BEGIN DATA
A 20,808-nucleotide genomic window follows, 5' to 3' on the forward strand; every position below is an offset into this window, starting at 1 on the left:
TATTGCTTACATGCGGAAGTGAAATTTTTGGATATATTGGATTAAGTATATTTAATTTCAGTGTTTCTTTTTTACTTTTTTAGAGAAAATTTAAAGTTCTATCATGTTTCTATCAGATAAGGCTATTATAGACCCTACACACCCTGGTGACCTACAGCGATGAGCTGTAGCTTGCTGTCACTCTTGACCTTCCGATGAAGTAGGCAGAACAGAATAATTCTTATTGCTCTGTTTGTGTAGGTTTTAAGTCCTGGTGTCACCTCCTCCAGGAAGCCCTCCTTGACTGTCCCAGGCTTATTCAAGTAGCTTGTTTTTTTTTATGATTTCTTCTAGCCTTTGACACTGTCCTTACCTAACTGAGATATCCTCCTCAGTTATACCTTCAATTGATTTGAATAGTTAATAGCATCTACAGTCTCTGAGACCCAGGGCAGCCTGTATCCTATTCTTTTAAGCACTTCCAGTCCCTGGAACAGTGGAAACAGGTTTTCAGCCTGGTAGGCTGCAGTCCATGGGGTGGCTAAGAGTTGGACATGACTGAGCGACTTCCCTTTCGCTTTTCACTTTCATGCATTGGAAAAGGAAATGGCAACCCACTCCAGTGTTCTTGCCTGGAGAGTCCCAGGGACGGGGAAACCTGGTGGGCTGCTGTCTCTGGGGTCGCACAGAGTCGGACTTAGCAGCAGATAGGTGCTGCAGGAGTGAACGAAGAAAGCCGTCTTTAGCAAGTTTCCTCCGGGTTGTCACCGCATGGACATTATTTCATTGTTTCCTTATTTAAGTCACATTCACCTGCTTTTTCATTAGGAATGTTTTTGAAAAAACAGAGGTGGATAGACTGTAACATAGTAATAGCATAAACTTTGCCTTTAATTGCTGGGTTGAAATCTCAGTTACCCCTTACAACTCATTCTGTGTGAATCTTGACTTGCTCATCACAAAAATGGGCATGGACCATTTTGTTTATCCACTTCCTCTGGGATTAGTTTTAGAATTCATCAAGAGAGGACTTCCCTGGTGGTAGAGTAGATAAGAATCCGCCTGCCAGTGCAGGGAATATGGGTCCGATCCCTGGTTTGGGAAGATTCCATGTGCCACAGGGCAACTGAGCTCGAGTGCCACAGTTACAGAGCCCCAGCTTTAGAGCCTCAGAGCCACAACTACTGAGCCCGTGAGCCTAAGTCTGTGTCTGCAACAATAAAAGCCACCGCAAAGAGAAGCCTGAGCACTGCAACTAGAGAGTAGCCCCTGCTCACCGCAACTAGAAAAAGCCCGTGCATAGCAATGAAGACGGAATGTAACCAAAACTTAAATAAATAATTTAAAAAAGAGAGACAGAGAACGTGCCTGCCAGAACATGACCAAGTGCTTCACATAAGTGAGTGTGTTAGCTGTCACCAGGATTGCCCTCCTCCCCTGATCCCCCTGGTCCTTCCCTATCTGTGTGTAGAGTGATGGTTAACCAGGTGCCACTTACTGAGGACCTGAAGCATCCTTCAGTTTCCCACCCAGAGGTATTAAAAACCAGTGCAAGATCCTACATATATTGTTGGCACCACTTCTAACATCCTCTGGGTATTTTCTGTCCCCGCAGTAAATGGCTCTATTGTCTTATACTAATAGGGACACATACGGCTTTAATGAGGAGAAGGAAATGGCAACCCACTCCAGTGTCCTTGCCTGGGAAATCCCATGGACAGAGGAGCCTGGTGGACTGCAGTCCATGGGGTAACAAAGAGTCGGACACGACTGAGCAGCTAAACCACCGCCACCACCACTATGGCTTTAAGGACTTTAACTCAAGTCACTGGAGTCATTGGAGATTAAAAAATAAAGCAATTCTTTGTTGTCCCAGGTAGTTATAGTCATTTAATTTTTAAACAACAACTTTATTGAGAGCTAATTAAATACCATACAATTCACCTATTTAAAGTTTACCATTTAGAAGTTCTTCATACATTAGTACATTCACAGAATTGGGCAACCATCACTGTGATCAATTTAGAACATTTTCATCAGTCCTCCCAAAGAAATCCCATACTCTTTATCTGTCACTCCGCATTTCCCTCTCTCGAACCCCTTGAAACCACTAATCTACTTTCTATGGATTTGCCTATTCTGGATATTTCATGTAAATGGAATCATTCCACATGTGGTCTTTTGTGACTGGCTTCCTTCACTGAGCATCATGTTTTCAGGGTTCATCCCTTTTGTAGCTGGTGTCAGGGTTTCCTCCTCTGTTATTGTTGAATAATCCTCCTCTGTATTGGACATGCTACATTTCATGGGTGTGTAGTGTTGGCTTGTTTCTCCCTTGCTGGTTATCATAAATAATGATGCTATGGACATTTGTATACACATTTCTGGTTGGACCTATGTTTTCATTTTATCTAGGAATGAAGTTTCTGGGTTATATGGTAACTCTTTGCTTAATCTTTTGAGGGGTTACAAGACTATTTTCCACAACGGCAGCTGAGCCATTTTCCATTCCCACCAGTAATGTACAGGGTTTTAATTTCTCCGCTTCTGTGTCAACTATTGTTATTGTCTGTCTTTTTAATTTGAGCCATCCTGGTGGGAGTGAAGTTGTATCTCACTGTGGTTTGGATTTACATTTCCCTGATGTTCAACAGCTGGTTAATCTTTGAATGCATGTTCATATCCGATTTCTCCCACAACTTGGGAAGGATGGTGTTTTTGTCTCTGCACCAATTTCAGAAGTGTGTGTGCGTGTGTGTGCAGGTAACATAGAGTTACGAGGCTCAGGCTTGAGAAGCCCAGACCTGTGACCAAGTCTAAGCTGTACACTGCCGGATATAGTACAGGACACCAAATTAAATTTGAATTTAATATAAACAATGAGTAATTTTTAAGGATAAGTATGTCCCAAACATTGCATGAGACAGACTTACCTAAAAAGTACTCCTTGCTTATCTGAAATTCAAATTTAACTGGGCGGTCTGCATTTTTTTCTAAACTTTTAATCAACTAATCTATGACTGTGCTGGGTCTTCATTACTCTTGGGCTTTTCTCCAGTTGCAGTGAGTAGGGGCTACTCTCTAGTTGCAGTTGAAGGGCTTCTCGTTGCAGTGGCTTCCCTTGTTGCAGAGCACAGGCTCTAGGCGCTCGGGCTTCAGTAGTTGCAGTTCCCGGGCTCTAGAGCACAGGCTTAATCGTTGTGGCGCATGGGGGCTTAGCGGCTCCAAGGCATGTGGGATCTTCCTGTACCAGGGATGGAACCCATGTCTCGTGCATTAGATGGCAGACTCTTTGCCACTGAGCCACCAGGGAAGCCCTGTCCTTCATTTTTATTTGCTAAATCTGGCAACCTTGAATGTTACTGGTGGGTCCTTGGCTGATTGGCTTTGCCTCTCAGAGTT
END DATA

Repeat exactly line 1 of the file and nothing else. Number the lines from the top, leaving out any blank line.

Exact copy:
A 20,808-nucleotide genomic window follows, 5' to 3' on the forward strand; every position below is an offset into this window, starting at 1 on the left: